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A new quantum computing language, a self-learning chip called Loihi, and more in today’s data science news.

Microsoft gifts developers a programming language for quantum computing

Considered the next wave of computing revolution, Quantum Computing became one step closer to reality. On day 1 of the ongoing Ignite conference, Microsoft CEO Satya Nadella announced the launch of a programming language toolkit for quantum computing. The programming language will be “deeply integrated into Visual Studio,” the tech giant said. The system includes a number of tutorials and libraries to help developers experiment with this new paradigm.The programming language itself has elements of C#, Python, and F# along with new features specific to quantum computing. While developers can use this language on classical computers to try their hand at developing quantum apps, in future, they will be writing programs that actually run on topological quantum computers, Microsoft added.

[box type=”info” align=”alignleft” class=”” width=””]Fun FactQubit, the binary bit equivalent for quantum computers, is basically a very small particle that exists in a state of uncertainty (1 and 0) until it exists in a state of certainty (1 or 0).[/box]


Intel launches a self-learning chip called Loihi

In what could redefine artificial intelligence, Intel Labs has developed a self-learning neuromorphic chip codenamed “Loihi”. It imitates how the human brain operates based on the different types of feedback it receives from its environment. This energy-efficient chip has been developed adopting a first-of-its-kind approach to computing with asynchronous spiking, and it does not require traditional training to learn and make inferences. Just like the brain, Loihi uses the data to understand and then make its inference. What’s more, it also gets smarter over time based on the inferences, Intel said.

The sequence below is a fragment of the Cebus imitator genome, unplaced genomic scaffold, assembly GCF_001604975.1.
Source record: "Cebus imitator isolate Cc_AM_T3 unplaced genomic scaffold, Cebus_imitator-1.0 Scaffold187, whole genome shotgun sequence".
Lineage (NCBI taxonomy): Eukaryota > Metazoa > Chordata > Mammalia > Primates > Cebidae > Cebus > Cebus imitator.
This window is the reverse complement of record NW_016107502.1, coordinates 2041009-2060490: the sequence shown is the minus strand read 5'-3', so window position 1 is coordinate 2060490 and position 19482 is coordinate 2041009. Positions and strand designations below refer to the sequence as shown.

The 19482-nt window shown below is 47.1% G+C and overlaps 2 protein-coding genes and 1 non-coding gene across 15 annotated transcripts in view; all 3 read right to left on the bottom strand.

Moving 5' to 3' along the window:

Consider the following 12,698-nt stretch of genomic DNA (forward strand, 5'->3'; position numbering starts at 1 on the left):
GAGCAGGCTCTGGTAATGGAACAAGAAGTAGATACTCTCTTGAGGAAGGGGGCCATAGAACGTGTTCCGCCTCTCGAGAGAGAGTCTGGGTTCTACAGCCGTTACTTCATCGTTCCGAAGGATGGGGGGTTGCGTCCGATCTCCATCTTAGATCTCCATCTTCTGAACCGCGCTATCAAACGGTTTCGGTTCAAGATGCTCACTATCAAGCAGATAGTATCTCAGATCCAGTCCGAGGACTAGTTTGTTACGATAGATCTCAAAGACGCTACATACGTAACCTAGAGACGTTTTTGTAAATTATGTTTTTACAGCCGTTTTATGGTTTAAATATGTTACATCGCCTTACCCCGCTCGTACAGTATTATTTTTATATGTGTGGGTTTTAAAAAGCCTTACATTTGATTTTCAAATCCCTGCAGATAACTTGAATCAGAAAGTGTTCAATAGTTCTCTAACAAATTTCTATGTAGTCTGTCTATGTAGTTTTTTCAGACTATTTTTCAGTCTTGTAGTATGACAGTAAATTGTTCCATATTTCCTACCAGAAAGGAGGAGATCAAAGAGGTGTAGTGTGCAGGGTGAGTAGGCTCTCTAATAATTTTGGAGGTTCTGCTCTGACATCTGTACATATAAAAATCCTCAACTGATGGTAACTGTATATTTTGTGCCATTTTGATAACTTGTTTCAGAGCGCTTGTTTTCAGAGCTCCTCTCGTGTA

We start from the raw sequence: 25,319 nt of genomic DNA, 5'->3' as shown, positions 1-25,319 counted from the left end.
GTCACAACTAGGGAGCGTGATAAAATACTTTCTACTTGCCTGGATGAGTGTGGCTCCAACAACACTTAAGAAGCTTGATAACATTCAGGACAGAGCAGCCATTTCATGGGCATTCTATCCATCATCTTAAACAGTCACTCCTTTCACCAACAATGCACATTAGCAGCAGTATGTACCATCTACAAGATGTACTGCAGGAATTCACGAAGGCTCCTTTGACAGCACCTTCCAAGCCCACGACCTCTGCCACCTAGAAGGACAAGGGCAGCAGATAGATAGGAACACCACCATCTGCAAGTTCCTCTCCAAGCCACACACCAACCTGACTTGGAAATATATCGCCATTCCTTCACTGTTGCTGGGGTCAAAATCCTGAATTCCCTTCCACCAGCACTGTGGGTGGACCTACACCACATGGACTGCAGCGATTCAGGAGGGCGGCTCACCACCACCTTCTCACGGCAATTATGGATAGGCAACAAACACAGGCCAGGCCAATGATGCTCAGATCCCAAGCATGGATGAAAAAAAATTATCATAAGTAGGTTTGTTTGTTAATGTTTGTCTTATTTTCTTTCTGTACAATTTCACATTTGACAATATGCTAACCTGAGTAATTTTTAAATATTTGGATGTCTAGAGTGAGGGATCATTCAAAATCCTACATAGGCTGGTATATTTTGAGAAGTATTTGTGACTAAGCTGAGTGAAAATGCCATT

[box type=”info” align=”alignleft” class=”” width=””]Fun Fact: Loihi (meaning ‘long’ or ‘tall’ in Hawaiian) is an active submarine volcano in the Hawaiian chain.[/box]

NVIDIA releases TensorRT 3 AI Inference Software

NVIDIA developers can now avail TensorRT 3 release candidate. Claimed to be 40x faster than CPUs at one-tenth of the cost, TensorRT 3 comes with easy to use Python API with improved performance, the company said on its official website. It can deploy TensorFlow models 18 times faster than the TensorFlow framework inference on Tesla V100.


Microsoft launches SQL Server 2017 that supports Linux

On day 1 of the ongoing Ignite conference, tech giant Microsoft announced the general availability of SQL Server 2017 which will run on both windows as well as Linux platforms. This is seems by many as a significant move by Microsoft towards open source. “SQL Server on Linux is an engineering feat,” Microsoft Principal Program Manager Travis Wright said, “The database engine binaries you install on Windows and Linux are literally the same exact files down to the byte. I can attest that even features like Active Directory authentication, backup, and restore all work just the same as on Windows.” The news comes only a year after Microsoft released SQL Server 2016, and the price and licensing model stay exactly the same.

SQL Server 2017 will have several enhanced features such as automatic tuning and the much-needed graph databases. There is also an added support for Python programming language which is great news for data science professionals.

Oracle makes available MySQL 8.0 first release candidate

MySQL, the popular open-source RDBMS, may get a makeover. Oracle, which gained MySQL platform after acquiring Sun Microsystems in 2010, has been stressing on a “mobile-first” approach for modern applications. The new release candidate for MySQL 8.0 which has features like improved JSON support and Unicode 9.0 support among others has been built keeping in mind the requirements for most modern apps. Developers can test the MySQL 8.0 RC1 after downloading the source code from GitHub.


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